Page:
Japanese American? American Japanese?

Silver Lake Ramen’s design in Manhattan Village evokes downtown Tokyo. Photo by Richard Foss

The Manhattan Beach Silver Lake Ramen’s take on Asian fusion has its charms, but doesn’t always work

When the dark and moisture-heavy clouds of winter gather, soup is on my mind. Often I make it at home, using homemade stocks cooked down from bones and vegetable ends. But since dining out is one of the great joys of my life, I go out for it too. I don’t like driving in the rain, but on some soggy nights the trip to Torrance for Korean tofu stew is worth it, and a little local jaunt to El Segundo for hot and sour or to the nearby Thai place for a bowl of tom yum is a no-brainer.

My wife shares my appreciation, and one soup is her favorite above all others – a bowl of ramen. We’ve tried it at most Japanese restaurants in the South Bay, so when a specialist opened in the Manhattan Village Mall, it was inevitable that we’d be there soon. Silver Lake Ramen started in business a decade ago, and now has locations as far away as the east coast. That kind of success deserved investigation.

Our first visit was on a cold evening. There was a line out the door, so lots of other people had the same idea we did. We got on the waitlist and admired the cheerful environment, a sleek modern room dominated by a whimsical mural that scrambles the Manhattan Beach pier, surfers sporting Polynesian boards and tattoos, and Japanese mid-century poster art. I don’t know the artist, but they created something I could gaze at for a long time. Neon signage reminiscent of downtown Tokyo completed the room. Whoever designed the place deserves applause.

That Japanese hyper modern decor is mirrored by the menu, which entwines California ideas with the kind of food Japanese are eating now, both in their ancestral country and around the world. Ramen is there, of course, but alongside the traditional variants are items that would make a purist blanch. There could hardly be an item more Californasian than garlic truffle ramen, unless it’s the “Shoyu on fire,” which includes jalapeno, cilantro, corn, and lime. Another item, the peculiarly named “Cajun mazemen,”is obviously intended to evoke Louisiana, but even a glance at the picture on the menu will let you know that it’s a very free interpretation.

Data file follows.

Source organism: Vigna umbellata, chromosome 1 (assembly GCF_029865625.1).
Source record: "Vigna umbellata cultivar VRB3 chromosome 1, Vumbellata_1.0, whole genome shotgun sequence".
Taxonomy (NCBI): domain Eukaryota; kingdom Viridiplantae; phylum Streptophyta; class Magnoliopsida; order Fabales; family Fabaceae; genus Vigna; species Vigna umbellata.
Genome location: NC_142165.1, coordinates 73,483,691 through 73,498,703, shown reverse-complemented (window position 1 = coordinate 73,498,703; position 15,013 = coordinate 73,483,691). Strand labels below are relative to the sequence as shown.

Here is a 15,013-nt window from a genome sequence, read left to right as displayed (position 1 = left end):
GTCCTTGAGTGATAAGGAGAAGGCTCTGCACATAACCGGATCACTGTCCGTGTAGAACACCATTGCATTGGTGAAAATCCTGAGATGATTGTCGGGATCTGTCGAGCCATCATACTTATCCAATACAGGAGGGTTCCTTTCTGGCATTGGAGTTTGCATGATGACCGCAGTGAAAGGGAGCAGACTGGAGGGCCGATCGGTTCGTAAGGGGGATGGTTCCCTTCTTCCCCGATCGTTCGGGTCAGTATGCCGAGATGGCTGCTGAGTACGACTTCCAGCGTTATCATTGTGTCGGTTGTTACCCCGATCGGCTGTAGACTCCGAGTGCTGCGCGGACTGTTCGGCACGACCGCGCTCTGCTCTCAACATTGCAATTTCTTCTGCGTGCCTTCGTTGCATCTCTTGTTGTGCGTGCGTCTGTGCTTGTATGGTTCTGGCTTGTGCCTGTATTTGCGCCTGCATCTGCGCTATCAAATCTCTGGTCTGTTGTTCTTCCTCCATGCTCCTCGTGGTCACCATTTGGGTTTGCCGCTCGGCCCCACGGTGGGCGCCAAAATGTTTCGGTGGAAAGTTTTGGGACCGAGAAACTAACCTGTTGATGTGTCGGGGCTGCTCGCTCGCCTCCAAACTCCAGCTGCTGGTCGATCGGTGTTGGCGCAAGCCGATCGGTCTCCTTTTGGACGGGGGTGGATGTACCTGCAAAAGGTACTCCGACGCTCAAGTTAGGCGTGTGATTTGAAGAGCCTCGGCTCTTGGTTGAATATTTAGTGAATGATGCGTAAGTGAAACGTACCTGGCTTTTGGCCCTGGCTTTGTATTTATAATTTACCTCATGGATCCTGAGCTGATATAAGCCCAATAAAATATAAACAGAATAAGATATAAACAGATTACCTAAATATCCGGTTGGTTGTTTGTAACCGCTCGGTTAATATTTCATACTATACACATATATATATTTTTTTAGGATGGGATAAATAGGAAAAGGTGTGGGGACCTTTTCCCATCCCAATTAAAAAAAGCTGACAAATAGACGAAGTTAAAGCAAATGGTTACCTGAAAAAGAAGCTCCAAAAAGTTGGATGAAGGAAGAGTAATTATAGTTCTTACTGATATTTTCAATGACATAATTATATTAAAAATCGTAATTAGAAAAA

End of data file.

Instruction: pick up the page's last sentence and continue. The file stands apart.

We tried four of their starters, chicken karaage, broccolini with creamy sesame sauce, spicy chicken bun, and the mushrooms sauteed in butter. The mix of eirigi, shiitake, and enoki mushrooms were lightly cooked so the texture was perfect, but I found them slightly over-salted. The broccolini were better thanks to a delicate sesame sauce that seemed to have a little sweetness from miso. I’d recommend that as a starter because it makes a good flavor, and texture contrast to the noodle soups you’ll probably be having as a main course.

The chicken karaage was fried in the standard manner, but served with spicy aioli instead of the usual mild mayo sauce, or miso-mirin combination. Crisp fried chicken is always a hit, and this was well executed. The spicy chicken bun, a riff on the traditional way of serving Peking duck, was less successful. I had braced myself for an explosion of flavor from the ghost pepper kimchi, but there was just a hint of the fierce heat that pepper is known for, and I didn’t think it was a particularly good pairing with the sweet teriyaki sauce. I’d call it a near miss when it comes to everything working together, but I’m glad I tried it.